We don't know anything about your co-worker's attributes or why she is so busy, my point is only to say that no one is the Perfect Employee, but it takes a real mix of skills to create progress, especially in larger organizations. In the team I describe, both people really do need each other, and communication started to smooth out a great deal when they started appreciatively and laughingly referring to their 'roles' and characteristics which were very complimentary to each other.

It is entirely possible that your co-workers may share feelings of 'under control' vs 'powerless' 'frustrated' and 'the onus of fixing errors', but may see those challenges laying at a different level or perspective.
posted by iiniisfree at 8:08 AM on October 24, 2013 [1 favorite]

Senior Staffer with Skills, I know how busy you are. I really need the following work product from you. How can I help you out so I can get this work? Make it as easy as possible for Senior Staffer to process your request. Maybe you can prepare some of the initial work. I used to have a specific task that was needed at the busiest possible time. I told people who wanted this task done that I would be able to do it faster if they made sure I had the correct documentation. I'd stay till late completing requests, and if I didn't have the info, I had to send an email asking for it, which meant it didn't get done til the next evening. And some people would just reply with wrong info, even though I sent details, so that would take another day. Be clear about when you need the results. If your report is due 11/15/2013, ask for the info with enough lead time to get it in time to incorporate into your work. A few days before it's due, send email Hi Senior Staffer, this is a reminder that I need X by 11/8/2013. Is that going to work? Then another email the day before, and drop off a muffin, artisanal root beer, great coffee, whatever your research indicates Senior Staffer likes. Whenever you get work from Senior Staffer, drop by with another treat, and always that Senior Staffer, with cc: to her manager. Cultivate friendship, if possible, with the occasional joke, great link, or funny picture that she'd like.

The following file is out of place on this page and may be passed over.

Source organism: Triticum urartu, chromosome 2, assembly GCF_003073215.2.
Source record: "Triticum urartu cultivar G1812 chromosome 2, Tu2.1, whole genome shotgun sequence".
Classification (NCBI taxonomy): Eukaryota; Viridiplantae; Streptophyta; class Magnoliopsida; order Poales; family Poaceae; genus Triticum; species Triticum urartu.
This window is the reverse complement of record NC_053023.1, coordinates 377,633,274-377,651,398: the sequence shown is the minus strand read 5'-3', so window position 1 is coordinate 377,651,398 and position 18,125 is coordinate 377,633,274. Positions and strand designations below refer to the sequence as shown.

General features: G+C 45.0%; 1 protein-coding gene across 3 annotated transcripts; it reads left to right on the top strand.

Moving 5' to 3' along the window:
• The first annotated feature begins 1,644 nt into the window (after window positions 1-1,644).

Talk to your boos about the fact that Senior Staffer has a skill that no one else has, and that creates a liability. People get in car accidents, or have serious illnesses. If 1 person is the sole source of that information or skill, it's a problem. Somebody should cross-train.

Junior colleague, you have such amusing stories, now, let's get back to X. Plan shorter and more frequent meetings, so you can get a couple items nailed in each meeting. Always keep an agenda that states what you and Junior Colleague have committed to. At each meeting, review the previous agenda. You're basically training Junior Colleague in accountability. Maybe plan lunch or coffee with Junior Colleague, where you can be chatty, and be able to say Let's talk about Breaking Bad at lunch, right now I really need to wrap up blah.
posted by theora55 at 10:05 AM on October 24, 2013